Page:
A new wound dressing uses a patient’s body movement to create gentle electrical pulses that stimulate healing.

In rodent tests, the bandages developed by engineers at the University of Wisconsin-Madison reduced healing times from nearly two weeks to three days.

“We suspected that the devices would produce some effect, but the magnitude was much more than we expected,” said Xudong Wang, a professor of materials science and engineering who reported the new method in the November issue of ACS Nano.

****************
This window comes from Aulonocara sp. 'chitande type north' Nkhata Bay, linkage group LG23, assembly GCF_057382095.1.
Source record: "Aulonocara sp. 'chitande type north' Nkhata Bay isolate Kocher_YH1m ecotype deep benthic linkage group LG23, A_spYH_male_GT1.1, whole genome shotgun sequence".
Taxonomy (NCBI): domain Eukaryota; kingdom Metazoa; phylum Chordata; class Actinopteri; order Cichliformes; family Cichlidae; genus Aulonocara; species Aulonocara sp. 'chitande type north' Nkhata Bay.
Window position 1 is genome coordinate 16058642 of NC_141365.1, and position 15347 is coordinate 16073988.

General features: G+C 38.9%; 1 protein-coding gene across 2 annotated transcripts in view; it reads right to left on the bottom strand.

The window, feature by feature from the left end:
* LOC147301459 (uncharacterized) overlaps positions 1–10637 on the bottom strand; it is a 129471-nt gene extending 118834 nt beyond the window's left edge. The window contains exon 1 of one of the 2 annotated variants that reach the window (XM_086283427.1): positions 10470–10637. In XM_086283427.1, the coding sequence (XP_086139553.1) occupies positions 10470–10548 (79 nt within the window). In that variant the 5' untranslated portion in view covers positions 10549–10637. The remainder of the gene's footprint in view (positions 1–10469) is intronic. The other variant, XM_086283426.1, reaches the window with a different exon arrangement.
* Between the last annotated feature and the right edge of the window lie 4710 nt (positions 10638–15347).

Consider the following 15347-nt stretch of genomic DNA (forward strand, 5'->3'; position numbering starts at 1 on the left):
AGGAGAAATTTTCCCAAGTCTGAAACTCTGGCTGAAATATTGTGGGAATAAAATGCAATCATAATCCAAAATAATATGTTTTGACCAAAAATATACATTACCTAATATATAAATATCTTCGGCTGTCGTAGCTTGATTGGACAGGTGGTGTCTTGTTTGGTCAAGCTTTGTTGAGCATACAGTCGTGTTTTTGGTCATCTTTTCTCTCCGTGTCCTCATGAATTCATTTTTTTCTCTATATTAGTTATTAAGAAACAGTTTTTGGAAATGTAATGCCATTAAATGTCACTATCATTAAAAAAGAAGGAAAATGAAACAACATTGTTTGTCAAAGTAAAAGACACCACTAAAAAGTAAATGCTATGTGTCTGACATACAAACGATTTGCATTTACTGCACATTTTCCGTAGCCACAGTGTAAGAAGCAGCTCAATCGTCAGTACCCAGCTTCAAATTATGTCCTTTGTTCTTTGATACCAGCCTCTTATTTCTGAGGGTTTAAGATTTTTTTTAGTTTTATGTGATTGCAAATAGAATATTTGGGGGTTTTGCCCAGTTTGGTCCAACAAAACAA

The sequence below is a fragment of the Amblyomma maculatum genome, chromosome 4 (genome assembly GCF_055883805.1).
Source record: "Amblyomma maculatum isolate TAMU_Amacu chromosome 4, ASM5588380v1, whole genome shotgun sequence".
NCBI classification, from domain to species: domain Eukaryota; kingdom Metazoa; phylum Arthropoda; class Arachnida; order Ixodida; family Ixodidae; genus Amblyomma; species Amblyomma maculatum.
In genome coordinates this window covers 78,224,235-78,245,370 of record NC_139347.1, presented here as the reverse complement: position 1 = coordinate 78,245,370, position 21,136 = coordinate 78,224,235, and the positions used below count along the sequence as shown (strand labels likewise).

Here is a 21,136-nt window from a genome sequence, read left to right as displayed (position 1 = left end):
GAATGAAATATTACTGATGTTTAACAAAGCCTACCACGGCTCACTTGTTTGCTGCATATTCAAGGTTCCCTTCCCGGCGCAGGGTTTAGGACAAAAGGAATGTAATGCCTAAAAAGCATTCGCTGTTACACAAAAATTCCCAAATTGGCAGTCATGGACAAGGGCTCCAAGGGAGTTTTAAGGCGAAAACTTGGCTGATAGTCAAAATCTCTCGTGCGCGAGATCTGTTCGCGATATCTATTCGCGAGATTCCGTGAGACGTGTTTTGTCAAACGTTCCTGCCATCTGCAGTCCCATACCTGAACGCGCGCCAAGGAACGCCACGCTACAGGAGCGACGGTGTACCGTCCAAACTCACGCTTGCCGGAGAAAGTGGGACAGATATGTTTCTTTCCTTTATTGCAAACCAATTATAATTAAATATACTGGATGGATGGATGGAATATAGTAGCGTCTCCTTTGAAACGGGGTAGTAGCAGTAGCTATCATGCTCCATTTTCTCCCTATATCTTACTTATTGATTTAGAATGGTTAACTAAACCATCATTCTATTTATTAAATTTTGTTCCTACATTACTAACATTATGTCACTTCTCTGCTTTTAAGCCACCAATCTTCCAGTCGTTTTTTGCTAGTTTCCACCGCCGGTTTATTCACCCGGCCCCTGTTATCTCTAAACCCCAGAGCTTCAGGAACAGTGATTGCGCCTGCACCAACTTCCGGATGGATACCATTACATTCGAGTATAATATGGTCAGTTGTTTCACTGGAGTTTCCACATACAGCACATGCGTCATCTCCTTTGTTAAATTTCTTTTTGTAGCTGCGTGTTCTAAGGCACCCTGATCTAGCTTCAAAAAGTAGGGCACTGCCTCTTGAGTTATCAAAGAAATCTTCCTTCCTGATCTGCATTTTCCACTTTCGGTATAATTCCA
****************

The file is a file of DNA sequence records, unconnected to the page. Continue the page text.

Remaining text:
The new dressings eschew bulky external equipment for small electrodes at the injury site. They are linked to a band holding nanogenerators, which are looped around the torso. The expansion and contraction of the wearer’s ribs during breathing compels the nanogenerators to deliver low-intensity electric pulses.

The researchers determined the low-power pulses boosted viability for a type of skin cell called fibroblasts. Exposure to the nanogenerator’s pulses encouraged fibroblasts to line up and produce more biochemical substances that promote tissue growth.

The team is attempting to streamline its structure, allowing it to run off of small, imperceptible twitches or a heartbeat. The cost, Wang said, would not be “much more” than a regular bandage because it uses common materials. 

“The device in itself is very simple and convenient to fabricate,” she said.